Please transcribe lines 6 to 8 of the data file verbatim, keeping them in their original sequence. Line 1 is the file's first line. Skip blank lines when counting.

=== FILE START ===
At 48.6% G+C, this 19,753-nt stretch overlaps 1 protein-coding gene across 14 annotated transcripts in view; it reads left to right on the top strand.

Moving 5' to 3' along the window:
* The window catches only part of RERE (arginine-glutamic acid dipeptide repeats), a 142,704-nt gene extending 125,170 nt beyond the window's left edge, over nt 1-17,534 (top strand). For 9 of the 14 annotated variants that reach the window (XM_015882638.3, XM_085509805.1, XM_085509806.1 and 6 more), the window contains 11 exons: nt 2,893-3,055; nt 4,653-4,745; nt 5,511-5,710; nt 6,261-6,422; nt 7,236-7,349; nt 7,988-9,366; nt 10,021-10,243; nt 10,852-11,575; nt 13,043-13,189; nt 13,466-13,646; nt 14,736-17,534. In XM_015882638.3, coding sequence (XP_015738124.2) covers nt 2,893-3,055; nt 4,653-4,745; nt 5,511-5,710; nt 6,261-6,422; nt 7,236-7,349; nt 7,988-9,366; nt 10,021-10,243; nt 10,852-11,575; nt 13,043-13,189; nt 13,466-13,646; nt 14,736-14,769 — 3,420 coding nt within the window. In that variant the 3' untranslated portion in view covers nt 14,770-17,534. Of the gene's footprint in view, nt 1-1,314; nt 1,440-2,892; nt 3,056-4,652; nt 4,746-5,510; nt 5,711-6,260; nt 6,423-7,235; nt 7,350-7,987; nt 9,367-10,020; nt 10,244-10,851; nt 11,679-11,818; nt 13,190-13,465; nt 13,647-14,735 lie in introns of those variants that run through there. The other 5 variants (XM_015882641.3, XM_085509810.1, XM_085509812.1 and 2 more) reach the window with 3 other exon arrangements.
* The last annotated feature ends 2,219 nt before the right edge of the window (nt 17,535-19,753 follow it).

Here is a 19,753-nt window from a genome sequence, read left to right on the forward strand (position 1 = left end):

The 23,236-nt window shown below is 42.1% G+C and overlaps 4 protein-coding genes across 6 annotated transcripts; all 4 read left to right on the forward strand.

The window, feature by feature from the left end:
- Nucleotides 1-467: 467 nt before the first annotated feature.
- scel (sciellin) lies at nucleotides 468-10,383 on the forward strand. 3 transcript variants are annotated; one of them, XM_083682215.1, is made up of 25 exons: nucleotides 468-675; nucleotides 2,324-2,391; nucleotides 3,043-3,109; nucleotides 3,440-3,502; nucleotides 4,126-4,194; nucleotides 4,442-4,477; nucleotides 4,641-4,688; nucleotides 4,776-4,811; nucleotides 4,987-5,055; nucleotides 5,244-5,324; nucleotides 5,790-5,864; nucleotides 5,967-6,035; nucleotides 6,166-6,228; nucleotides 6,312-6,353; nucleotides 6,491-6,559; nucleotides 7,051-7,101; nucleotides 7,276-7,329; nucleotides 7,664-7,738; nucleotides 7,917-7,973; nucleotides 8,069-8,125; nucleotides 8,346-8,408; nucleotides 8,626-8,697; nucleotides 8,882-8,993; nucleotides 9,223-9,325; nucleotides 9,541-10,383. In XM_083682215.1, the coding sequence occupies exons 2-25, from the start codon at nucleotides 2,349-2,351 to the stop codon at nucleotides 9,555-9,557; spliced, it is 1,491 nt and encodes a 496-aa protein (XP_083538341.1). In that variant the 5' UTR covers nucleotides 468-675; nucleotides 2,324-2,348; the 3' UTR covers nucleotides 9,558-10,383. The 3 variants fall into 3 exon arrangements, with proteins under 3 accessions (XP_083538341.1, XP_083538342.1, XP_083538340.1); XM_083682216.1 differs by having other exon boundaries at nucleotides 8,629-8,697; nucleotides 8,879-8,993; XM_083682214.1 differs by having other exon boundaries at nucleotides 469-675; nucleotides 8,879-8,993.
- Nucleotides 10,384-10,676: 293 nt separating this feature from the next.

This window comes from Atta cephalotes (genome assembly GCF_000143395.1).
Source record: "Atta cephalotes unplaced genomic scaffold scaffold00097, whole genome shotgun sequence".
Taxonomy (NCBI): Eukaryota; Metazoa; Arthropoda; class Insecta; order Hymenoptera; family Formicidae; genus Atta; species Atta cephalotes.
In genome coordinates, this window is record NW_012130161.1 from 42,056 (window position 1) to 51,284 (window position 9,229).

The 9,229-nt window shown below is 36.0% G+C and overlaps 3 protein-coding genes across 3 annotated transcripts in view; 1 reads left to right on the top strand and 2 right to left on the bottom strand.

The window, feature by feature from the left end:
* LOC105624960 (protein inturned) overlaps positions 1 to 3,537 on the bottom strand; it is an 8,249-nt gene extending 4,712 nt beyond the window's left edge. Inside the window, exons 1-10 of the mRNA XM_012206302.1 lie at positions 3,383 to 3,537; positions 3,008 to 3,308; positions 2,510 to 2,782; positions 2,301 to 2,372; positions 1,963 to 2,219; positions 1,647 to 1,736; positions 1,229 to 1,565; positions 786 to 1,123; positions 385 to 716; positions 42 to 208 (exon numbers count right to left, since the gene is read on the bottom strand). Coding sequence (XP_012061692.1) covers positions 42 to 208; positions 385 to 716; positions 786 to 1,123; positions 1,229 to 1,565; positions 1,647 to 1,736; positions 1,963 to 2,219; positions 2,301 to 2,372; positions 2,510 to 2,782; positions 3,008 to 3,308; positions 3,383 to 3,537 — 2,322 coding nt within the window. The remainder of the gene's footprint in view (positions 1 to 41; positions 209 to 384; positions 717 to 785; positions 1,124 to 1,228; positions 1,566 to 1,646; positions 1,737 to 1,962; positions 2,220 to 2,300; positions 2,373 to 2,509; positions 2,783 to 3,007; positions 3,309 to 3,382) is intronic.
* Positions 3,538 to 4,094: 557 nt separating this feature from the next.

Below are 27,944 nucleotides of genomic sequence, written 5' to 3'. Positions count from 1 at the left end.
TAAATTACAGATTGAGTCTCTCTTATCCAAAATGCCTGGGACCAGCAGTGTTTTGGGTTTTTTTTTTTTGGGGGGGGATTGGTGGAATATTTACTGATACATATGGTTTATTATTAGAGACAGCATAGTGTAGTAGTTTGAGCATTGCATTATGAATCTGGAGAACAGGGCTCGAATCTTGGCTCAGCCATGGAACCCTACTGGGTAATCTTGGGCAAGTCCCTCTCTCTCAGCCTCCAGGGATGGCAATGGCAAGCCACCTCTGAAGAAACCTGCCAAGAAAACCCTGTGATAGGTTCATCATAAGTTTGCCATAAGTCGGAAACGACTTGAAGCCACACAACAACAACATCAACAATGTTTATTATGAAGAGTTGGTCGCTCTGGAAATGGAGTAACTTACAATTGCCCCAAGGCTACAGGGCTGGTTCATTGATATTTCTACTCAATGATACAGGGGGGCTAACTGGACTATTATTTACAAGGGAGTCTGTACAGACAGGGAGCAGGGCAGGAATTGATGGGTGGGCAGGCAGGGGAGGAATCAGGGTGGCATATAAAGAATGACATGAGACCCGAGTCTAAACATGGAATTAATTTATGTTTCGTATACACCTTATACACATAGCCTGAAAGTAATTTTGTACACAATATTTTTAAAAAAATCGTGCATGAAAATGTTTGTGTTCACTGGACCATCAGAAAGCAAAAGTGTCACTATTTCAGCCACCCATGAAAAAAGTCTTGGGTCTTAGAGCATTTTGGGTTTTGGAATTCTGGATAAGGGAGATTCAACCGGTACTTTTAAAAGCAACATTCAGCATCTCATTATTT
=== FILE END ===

The 23,236-nt window shown below is 42.1% G+C and overlaps 4 protein-coding genes across 6 annotated transcripts; all 4 read left to right on the forward strand.

The window, feature by feature from the left end:
- Nucleotides 1-467: 467 nt before the first annotated feature.